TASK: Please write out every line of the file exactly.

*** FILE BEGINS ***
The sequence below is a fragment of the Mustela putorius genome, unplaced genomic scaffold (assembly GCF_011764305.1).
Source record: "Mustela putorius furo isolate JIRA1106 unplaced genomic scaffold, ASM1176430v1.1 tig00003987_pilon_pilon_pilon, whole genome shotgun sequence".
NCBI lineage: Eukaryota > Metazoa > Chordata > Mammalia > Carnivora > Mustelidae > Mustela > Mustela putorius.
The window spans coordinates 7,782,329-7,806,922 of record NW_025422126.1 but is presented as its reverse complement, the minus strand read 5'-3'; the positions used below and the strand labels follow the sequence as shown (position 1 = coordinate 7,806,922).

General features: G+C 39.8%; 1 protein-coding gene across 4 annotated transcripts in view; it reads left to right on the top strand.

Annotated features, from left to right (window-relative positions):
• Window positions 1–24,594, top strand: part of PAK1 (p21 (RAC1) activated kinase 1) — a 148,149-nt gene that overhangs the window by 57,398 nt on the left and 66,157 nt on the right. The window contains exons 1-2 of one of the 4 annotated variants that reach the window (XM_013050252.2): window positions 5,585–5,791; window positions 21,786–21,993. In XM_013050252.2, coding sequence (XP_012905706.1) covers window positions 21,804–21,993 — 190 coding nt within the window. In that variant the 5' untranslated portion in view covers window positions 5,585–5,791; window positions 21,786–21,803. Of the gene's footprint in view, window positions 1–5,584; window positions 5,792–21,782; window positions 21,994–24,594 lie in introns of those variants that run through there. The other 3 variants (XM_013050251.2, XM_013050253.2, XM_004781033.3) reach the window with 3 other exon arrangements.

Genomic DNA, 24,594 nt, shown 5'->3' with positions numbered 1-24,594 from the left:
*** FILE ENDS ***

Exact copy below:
The sequence below is a fragment of the Mustela putorius genome, unplaced genomic scaffold (assembly GCF_011764305.1).
Source record: "Mustela putorius furo isolate JIRA1106 unplaced genomic scaffold, ASM1176430v1.1 tig00003987_pilon_pilon_pilon, whole genome shotgun sequence".
NCBI lineage: Eukaryota > Metazoa > Chordata > Mammalia > Carnivora > Mustelidae > Mustela > Mustela putorius.
The window spans coordinates 7,782,329-7,806,922 of record NW_025422126.1 but is presented as its reverse complement, the minus strand read 5'-3'; the positions used below and the strand labels follow the sequence as shown (position 1 = coordinate 7,806,922).

General features: G+C 39.8%; 1 protein-coding gene across 4 annotated transcripts in view; it reads left to right on the top strand.

Annotated features, from left to right (window-relative positions):
• Window positions 1–24,594, top strand: part of PAK1 (p21 (RAC1) activated kinase 1) — a 148,149-nt gene that overhangs the window by 57,398 nt on the left and 66,157 nt on the right. The window contains exons 1-2 of one of the 4 annotated variants that reach the window (XM_013050252.2): window positions 5,585–5,791; window positions 21,786–21,993. In XM_013050252.2, coding sequence (XP_012905706.1) covers window positions 21,804–21,993 — 190 coding nt within the window. In that variant the 5' untranslated portion in view covers window positions 5,585–5,791; window positions 21,786–21,803. Of the gene's footprint in view, window positions 1–5,584; window positions 5,792–21,782; window positions 21,994–24,594 lie in introns of those variants that run through there. The other 3 variants (XM_013050251.2, XM_013050253.2, XM_004781033.3) reach the window with 3 other exon arrangements.

Genomic DNA, 24,594 nt, shown 5'->3' with positions numbered 1-24,594 from the left: